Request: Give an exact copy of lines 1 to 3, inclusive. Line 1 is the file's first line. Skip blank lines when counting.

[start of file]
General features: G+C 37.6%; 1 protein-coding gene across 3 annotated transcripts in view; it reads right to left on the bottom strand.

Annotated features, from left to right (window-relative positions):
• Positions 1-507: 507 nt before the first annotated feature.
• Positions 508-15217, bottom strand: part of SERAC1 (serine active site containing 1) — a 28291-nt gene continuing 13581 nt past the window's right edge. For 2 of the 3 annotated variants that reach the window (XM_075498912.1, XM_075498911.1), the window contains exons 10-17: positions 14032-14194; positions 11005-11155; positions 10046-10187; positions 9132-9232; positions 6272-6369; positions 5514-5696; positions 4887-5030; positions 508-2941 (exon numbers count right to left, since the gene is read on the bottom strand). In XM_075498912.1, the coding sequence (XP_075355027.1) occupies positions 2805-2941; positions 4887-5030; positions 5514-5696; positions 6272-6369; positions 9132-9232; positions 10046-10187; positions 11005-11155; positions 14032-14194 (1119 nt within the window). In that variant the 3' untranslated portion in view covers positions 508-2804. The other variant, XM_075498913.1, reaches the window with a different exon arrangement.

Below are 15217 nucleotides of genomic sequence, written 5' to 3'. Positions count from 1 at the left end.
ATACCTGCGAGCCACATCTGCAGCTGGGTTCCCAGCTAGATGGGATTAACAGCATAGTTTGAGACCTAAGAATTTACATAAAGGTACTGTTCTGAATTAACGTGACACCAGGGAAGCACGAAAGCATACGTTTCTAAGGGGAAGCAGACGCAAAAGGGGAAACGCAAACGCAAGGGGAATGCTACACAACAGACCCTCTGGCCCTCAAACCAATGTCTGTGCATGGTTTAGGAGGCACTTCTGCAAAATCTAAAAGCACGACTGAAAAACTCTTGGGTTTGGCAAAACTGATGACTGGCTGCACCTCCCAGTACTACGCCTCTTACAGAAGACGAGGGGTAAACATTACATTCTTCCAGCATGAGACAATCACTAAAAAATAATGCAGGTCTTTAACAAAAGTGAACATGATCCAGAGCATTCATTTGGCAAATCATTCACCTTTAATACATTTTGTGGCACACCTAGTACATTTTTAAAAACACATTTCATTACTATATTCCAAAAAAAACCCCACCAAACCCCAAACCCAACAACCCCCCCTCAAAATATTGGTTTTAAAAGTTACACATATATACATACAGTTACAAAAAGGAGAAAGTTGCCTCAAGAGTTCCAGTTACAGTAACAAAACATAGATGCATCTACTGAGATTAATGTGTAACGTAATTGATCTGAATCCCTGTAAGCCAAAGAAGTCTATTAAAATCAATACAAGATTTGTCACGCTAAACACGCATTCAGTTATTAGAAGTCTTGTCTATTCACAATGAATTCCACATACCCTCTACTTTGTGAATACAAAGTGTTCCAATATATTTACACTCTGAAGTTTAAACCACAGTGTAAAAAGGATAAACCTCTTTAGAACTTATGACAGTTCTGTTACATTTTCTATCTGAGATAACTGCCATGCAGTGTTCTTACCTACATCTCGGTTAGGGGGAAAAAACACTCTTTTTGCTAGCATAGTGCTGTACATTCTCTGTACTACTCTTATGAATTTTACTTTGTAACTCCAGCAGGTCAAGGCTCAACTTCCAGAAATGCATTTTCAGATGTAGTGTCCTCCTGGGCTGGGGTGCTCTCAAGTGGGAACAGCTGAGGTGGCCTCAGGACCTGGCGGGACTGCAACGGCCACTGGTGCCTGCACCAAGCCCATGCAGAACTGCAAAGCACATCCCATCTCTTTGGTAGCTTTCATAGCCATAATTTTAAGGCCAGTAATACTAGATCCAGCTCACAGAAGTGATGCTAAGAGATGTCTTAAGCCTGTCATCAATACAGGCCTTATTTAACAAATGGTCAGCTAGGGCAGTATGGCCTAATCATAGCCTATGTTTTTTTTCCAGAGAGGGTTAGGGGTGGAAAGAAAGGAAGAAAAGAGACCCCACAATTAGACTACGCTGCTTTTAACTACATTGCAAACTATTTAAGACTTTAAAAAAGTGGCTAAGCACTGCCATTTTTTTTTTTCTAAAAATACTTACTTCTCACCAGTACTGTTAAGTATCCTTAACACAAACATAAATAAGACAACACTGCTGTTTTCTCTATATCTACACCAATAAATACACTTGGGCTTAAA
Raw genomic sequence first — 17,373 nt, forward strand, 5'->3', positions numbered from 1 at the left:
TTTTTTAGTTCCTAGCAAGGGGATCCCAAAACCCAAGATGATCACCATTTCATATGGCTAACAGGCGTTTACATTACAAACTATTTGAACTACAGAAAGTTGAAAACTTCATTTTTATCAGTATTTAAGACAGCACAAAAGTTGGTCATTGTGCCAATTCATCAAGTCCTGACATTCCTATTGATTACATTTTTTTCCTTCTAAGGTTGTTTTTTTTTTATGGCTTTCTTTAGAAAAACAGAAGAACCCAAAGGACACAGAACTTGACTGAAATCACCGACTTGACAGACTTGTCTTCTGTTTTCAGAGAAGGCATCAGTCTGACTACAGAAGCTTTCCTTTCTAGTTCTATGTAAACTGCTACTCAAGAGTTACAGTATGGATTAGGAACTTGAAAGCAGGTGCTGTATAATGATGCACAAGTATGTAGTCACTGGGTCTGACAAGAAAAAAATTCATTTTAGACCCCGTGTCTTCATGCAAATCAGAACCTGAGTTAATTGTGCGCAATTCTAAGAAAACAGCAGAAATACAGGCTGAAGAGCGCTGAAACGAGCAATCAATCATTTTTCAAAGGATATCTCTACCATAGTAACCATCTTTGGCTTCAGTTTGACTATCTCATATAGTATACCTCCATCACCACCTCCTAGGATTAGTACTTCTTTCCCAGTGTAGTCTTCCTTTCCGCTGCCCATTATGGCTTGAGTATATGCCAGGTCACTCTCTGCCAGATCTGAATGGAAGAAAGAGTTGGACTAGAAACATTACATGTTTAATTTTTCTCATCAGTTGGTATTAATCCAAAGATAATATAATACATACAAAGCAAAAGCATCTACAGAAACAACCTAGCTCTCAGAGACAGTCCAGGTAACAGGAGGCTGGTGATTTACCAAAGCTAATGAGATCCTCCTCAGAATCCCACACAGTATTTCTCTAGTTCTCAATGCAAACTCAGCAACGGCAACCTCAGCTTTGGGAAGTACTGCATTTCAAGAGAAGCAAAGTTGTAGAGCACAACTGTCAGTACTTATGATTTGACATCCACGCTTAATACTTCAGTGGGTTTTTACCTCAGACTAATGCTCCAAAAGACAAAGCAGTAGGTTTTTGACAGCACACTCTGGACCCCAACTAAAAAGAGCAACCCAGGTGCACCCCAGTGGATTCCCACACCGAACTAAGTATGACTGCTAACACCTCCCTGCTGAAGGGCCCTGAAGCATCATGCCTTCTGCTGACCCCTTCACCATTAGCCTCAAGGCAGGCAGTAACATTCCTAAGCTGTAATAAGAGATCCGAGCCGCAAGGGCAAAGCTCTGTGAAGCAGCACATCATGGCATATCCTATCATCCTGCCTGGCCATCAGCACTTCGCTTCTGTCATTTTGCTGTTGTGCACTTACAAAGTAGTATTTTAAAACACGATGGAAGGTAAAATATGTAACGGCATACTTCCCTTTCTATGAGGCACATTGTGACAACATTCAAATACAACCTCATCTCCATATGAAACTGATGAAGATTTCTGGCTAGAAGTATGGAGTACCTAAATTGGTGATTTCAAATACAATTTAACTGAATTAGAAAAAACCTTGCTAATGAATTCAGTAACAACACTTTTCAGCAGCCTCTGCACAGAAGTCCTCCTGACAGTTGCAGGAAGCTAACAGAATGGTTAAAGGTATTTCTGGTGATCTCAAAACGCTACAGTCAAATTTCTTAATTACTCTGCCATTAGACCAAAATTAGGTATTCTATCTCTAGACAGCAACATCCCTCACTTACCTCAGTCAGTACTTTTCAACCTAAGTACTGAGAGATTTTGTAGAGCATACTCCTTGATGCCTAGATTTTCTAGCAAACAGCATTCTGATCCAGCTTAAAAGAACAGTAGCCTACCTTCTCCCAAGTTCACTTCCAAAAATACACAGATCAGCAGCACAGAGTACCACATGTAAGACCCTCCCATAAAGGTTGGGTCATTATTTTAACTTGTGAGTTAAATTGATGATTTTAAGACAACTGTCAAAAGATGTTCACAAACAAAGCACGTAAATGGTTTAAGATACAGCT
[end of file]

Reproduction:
General features: G+C 37.6%; 1 protein-coding gene across 3 annotated transcripts in view; it reads right to left on the bottom strand.

Annotated features, from left to right (window-relative positions):
• Positions 1-507: 507 nt before the first annotated feature.